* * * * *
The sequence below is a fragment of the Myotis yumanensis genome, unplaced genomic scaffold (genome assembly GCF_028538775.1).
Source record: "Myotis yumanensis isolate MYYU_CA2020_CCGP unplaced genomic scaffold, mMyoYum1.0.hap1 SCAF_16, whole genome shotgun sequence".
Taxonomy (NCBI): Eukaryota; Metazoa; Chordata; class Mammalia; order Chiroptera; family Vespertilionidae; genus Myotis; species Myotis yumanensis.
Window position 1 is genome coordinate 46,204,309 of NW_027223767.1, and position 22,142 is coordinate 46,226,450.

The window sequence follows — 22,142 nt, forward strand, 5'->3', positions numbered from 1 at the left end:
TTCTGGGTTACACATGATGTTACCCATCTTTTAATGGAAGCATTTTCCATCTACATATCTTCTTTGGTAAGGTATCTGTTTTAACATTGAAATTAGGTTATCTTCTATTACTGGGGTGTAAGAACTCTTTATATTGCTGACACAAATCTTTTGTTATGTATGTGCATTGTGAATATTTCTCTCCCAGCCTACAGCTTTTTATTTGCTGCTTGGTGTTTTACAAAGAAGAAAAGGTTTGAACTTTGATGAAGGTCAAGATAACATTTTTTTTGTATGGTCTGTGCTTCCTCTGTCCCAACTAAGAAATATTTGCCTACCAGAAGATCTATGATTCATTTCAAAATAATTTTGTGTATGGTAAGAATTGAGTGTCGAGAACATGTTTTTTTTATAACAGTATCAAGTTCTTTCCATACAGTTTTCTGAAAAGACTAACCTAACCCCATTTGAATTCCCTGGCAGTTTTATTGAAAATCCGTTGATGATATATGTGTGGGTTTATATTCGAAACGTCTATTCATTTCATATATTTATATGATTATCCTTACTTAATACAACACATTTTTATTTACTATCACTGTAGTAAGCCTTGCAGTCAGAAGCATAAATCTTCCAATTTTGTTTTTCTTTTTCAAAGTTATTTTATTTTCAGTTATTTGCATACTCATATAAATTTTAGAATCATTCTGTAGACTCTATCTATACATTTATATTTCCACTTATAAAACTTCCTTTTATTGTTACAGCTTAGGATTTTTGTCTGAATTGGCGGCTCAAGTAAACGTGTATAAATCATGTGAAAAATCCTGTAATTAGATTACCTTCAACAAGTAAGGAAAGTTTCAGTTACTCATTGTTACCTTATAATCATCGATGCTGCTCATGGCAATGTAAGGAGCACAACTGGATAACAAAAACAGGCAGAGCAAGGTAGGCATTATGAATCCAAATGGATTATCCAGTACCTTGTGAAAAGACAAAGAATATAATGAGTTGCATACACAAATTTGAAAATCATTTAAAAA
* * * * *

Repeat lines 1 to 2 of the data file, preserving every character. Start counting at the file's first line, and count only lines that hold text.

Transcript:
The sequence below is a fragment of the Myotis yumanensis genome, unplaced genomic scaffold (genome assembly GCF_028538775.1).
Source record: "Myotis yumanensis isolate MYYU_CA2020_CCGP unplaced genomic scaffold, mMyoYum1.0.hap1 SCAF_16, whole genome shotgun sequence".